[September 11, 2013]

Na+/K+ switch of enantioselectivity in G-quadruplex DNA-based catalysis

We found that G-quadruplex DNA (G4DNA) shows enantioselective catalytic performance in the Diels-Alder reaction, and the research results were recently published in the journal of Chem. Commun. (DOI: 10.1039/ C3CC45396K) and this paper was selected as a ‘hot paper’ in current issue.

As is known to all, alkali metal ions Na+ and K+ play important roles in a wide variety of biological processes, such as Na+/K+-ATPase (also known as the Na+/K+ pump). In nature, Na+ and K+ serve as cofactors and structural roles in assisting the function of biologically active macromolecules such as protein enzymes and nucleic acids. When binding to DNA, Na+ and K+ are well known for mediating formation and stabilization of DNA G-quadruplexes, such as an antiparallel G4DNA is formed in Na+-containing solution while a hybrid-type G4DNA is adopted in K+-containing solution. Very recently, DNA G-quadruplex structures have been visualized in human cells during cell-cycle progression, suggesting that nature has provided the opportunities that G4DNA might function as a catalytic species such as RNA in biological processes.  Although DNA G-quadruplexes have provided diverse chiral scaffolds in the presence of alkali metal ions such as Na+ and K+, the enantioselective catalytic functions of G4DNA in Na+ and K+ media are still largely elusive.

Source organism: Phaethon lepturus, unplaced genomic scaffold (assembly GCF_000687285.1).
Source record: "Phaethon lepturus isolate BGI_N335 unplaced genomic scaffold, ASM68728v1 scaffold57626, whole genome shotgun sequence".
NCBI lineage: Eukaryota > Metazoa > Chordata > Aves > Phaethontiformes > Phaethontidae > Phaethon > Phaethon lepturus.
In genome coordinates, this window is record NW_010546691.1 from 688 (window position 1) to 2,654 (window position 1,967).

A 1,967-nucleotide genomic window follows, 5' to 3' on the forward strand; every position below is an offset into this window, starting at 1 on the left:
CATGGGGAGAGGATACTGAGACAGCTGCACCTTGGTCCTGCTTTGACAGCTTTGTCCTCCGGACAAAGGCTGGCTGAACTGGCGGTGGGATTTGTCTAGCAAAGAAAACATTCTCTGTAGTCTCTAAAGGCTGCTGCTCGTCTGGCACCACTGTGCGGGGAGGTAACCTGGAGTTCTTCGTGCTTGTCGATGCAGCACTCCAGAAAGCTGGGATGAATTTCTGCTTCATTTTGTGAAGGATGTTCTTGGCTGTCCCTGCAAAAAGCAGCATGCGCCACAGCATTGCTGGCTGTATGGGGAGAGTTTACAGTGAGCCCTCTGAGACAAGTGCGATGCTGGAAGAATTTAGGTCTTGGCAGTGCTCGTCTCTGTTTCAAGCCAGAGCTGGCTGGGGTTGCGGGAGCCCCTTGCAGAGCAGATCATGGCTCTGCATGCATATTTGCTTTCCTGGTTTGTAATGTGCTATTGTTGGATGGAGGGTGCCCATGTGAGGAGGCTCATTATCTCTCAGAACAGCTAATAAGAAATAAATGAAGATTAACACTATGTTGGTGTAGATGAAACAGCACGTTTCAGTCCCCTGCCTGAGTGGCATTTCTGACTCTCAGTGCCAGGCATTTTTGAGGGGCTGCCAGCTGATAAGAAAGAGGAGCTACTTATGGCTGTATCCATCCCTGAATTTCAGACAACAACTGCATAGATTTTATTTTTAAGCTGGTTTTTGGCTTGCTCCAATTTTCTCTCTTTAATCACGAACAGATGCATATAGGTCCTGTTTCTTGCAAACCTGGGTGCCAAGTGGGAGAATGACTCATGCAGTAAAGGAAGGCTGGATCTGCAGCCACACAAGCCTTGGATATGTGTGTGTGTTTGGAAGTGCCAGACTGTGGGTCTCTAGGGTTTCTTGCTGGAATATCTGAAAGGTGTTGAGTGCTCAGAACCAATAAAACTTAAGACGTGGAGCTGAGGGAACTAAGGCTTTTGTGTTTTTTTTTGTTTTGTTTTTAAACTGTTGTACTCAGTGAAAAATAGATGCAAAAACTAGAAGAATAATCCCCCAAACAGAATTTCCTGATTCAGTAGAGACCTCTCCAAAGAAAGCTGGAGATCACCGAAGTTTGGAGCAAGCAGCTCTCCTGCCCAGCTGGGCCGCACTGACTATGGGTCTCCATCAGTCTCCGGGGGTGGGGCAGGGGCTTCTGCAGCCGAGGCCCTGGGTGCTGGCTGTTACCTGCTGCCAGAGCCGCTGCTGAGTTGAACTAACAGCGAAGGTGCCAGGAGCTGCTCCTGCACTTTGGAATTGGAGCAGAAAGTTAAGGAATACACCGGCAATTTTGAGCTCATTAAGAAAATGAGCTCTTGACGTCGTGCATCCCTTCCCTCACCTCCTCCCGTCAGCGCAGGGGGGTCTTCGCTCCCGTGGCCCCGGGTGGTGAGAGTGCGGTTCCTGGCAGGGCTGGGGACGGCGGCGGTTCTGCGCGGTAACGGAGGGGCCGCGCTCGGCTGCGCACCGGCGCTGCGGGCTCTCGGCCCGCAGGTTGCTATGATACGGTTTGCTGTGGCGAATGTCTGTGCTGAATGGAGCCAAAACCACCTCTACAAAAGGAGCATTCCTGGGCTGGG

In this work, we report that the enantioselectivity can be sensitively tuned by changing the alkali metal ions in the enantioselective Diels-Alder reaction catalyzed by a G4DNA-based catalyst. Interestingly, the enantiomeric excess of the Diels-Alder reaction can be switched from 49% to 56% by just changing Na+ to K+, which is attributed to the structural transformation of G4DNA from antiparallel to hybrid-type. By tuning the ratio of Na+/K+, the enantioselectivity of the Diels-Alder reaction could be switchable and shows much more sensitive to K+ than to Na+.

Followed by our previous reports in G4DNA-based enantioselective catalysis (Angew. Chem. Int. Ed. 2012, 51, 9352-9355 and Chem. Commun. 2012, 48, 6232-6234), these results could be helpful for understanding the recognition of the chiral compounds (possibly drug molecules) to the potential G-quadruplex targets for cancer therapy and may shed light on the chemical behaviours of DNA in the life process.

This work was financially supported by the National Science Foundation of China (Grant Number 31000392).

Changhao Wang, Guoqing Jia, Yinghao Li, Sufang Zhang and Can Li*
Chem. Commun., 2013, DOI: 10.1039/C3CC45396K


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